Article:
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Syrian conflict prevents UN aid from reaching starving Palestinian refugees

January 16, 2014 at 6:13 PM EST
Decades ago, thousands of Palestinian refugees fled to Damascus seeking safety, but today they confront starvation and death. Human rights activists attribute these casualties to the lack of food and medical supplies due to the Syrian war. Lindsey Hilsum of Independent Television News reports on thwarted efforts to deliver aid.
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GWEN IFILL: The Syrian government today allowed relief aid into two areas at the front line of the civil war. It appeared to be a goodwill gesture ahead of international peace talks next week in Switzerland. But there was also a military attack today outside a refugee camp where young and old alike are starving.

Lindsey Hilsum of Independent Television News has this report on their plight.

A warning: This story contains some graphic images.

LINDSEY HILSUM: They bombed Yarmouk today. The Syrian government is determined to force out the last rebels in southern Damascus. But there were 18,000 civilians in this area. A girl’s been injured. Can they get her to hospital?

After the dust has settled, the destruction is plain for all to see. Most of the people scrambling over what remains of Yarmouk aren’t even Syrians. They’re Palestinian refugees who fled to Damascus for safety decades ago.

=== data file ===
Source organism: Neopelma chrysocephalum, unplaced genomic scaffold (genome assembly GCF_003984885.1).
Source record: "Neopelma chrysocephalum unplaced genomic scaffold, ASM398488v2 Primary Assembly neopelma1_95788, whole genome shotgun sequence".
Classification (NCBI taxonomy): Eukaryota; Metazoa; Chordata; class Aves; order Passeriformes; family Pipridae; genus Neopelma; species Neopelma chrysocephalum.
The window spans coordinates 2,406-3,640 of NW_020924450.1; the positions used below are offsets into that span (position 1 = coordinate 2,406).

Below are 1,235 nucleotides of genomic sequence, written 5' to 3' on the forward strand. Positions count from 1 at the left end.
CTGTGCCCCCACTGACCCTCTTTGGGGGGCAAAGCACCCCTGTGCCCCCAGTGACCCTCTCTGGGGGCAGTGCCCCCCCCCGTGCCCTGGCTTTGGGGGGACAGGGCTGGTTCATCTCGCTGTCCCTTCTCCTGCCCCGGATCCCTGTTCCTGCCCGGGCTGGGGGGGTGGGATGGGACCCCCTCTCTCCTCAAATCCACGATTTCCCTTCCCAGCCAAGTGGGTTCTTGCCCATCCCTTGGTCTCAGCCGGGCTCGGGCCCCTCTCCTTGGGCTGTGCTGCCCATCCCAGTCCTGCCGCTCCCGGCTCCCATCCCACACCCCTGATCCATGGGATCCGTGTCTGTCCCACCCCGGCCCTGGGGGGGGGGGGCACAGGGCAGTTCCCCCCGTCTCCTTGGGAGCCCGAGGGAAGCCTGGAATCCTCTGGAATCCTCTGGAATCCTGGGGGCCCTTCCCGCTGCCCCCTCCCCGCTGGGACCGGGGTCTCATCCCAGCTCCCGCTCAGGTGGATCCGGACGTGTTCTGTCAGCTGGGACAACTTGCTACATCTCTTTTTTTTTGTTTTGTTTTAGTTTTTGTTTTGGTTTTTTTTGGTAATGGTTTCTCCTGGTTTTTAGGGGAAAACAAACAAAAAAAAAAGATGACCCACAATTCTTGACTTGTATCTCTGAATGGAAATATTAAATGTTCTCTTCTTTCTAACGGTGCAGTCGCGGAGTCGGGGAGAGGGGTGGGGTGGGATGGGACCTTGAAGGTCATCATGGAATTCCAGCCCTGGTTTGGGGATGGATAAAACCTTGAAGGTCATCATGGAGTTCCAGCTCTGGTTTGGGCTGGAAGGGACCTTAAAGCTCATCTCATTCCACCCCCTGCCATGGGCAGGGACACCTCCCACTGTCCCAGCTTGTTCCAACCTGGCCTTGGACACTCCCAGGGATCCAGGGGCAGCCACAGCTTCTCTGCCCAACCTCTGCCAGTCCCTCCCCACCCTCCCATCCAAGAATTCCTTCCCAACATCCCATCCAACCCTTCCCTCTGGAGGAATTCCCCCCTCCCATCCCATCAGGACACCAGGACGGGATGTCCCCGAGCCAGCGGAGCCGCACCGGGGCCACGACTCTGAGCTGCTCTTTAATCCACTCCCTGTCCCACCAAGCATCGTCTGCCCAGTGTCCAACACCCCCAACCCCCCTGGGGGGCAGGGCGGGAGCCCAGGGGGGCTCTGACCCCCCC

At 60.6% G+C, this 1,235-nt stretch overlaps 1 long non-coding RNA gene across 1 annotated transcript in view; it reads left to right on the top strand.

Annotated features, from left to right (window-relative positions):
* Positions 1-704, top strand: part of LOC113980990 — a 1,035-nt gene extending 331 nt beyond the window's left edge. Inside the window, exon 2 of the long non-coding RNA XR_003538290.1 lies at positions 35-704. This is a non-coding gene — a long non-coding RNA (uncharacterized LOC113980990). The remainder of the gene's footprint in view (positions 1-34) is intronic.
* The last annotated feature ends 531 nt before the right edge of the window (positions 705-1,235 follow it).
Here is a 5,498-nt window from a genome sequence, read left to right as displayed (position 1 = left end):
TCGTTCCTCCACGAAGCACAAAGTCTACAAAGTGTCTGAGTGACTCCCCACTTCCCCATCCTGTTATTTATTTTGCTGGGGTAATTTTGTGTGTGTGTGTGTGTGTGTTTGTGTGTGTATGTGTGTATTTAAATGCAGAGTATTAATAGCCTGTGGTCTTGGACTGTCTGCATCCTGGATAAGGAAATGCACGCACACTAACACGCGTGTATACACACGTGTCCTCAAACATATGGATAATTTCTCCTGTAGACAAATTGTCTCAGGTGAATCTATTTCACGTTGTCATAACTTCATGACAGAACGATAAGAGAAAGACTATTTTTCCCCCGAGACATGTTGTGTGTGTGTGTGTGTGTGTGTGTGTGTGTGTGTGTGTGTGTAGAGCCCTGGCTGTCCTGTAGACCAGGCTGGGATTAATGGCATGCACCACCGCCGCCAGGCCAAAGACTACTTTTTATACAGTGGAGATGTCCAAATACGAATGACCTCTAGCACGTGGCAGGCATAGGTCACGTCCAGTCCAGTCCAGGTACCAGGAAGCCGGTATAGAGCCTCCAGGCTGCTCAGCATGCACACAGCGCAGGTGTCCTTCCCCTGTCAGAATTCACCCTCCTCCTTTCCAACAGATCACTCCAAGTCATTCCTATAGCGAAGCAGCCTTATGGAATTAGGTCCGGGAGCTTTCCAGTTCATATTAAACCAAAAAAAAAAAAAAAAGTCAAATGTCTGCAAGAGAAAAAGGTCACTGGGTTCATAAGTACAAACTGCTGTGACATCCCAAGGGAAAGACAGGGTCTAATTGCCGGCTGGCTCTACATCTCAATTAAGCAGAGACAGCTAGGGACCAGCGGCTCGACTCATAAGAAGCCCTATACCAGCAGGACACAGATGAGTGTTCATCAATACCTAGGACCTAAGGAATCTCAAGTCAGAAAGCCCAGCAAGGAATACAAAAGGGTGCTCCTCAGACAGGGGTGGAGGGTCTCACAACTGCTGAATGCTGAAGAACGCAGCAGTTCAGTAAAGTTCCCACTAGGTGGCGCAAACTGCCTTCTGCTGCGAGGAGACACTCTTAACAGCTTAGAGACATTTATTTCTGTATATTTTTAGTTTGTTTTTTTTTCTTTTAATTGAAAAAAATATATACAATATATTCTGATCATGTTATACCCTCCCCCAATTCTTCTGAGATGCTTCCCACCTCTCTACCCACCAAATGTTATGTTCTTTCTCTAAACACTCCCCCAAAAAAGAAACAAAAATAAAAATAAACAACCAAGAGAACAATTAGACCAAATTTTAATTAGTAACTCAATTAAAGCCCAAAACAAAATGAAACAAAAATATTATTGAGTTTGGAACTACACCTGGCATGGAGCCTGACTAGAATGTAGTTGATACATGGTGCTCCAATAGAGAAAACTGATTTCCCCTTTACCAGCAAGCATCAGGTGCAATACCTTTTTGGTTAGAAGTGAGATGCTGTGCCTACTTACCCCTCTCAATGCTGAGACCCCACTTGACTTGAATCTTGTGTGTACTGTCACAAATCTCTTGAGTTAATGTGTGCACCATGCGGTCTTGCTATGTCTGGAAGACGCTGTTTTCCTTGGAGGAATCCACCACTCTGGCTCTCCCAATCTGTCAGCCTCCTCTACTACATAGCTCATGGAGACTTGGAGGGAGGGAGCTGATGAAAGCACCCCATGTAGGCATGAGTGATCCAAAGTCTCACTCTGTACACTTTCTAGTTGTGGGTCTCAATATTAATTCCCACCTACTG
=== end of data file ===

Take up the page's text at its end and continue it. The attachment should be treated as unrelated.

The people of Yarmouk are desperate, forced to pick dandelion leaves to eat. Yarmouk has been besieged since last July, as the regime tries to starve the rebels and seemingly the people into submission. These next images are very distressing to watch. Shortly after these pictures were taken, activists say Alaa Al-Masri died of starvation.

Adults are skeletal too. Hunger means they can’t resist infections or underlying diseases. Such agony is no accident. It’s the result of the siege of Yarmouk.

In the last few days, several children have reportedly died of hunger. Activists filmed the funerals. Fifty people are said to have died from starvation or lack of medical care in recent months. Aid agencies say the people of Yarmouk urgently need food and medicine. They are prisoners. No one can get in or out.

MAN (through interpreter): If they put a dog in a cage, at least they would give him food and water. But we have nothing. We’re just waiting for a kind person to bring grass or wheat for the children.

LINDSEY HILSUM: He screams at the camera, “We have no money to pay for food. We have nothing to do with either side. We just want something to eat.”

Desperation is driving people over the edge. On Monday, six UN vehicles set off for Yarmouk with polio vaccines and food supplies. They’d negotiated access with the government, but the aid never made it through.

CHRIS GUNNESS, United Nations Relief and Works Agency: the government told us we had to use the southern entry into Yarmouk, which has very much forced us to go through rebel territory, territory where extreme jihadist groups operate.

We could have used the northern entrance to Yarmouk, which the government controls, but they wouldn’t allow us to do that, for their own reasons. So we took the southern route. When we got to the last government checkpoint, the bulldozer at the front of our convoy took a direct hit.

LINDSEY HILSUM: At dusk, the Palestinians of Yarmouk light fires. It’s another form of protests, smoke signals to the outside world, which seems neither to watch or listen.

GWEN IFILL: Next week, chief foreign affairs correspondent Margaret Warner will report from Switzerland on the latest round of international peace talks on Syria.

And right now on our World page, you can read how organizations like Save the Children and UNICEF are setting up kid-friendly spaces in countries like Syria which are caught up in natural disaster and conflict.